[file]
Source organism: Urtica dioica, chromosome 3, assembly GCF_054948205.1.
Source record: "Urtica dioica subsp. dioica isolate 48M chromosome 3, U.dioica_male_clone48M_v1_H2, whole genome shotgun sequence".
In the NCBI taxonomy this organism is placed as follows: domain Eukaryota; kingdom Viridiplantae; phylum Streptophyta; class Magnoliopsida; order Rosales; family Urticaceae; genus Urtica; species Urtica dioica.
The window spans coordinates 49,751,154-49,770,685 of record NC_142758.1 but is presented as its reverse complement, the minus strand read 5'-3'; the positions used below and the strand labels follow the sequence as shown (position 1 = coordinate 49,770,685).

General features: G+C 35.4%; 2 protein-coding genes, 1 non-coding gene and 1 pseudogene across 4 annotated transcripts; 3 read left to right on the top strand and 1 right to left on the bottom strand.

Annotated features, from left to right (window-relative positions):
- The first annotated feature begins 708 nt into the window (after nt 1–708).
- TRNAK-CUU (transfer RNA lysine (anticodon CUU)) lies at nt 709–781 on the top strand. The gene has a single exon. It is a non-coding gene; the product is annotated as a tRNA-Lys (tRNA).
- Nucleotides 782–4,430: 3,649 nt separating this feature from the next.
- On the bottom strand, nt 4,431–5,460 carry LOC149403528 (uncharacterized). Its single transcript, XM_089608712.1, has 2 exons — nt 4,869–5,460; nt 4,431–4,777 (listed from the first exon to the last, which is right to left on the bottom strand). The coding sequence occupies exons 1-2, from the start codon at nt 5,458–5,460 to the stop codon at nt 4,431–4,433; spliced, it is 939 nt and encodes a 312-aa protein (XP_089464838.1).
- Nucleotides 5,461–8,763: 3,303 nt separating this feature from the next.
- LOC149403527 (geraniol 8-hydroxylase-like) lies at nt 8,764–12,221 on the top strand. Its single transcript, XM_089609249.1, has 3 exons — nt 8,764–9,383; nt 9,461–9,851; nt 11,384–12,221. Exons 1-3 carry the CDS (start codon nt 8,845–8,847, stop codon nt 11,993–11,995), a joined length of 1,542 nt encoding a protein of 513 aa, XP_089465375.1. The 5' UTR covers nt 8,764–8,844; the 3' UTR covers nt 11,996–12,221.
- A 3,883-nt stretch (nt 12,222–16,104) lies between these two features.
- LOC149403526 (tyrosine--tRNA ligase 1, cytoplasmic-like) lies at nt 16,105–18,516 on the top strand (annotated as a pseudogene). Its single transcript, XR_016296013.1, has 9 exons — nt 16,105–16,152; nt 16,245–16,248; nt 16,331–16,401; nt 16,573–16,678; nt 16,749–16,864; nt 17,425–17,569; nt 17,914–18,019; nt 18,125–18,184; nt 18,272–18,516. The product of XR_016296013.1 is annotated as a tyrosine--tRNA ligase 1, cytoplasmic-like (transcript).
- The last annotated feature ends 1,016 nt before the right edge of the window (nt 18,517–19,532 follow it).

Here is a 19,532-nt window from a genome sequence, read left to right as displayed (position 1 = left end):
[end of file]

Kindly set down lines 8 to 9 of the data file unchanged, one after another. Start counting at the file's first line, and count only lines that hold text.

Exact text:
- TRNAK-CUU (transfer RNA lysine (anticodon CUU)) lies at nt 709–781 on the top strand. The gene has a single exon. It is a non-coding gene; the product is annotated as a tRNA-Lys (tRNA).
- Nucleotides 782–4,430: 3,649 nt separating this feature from the next.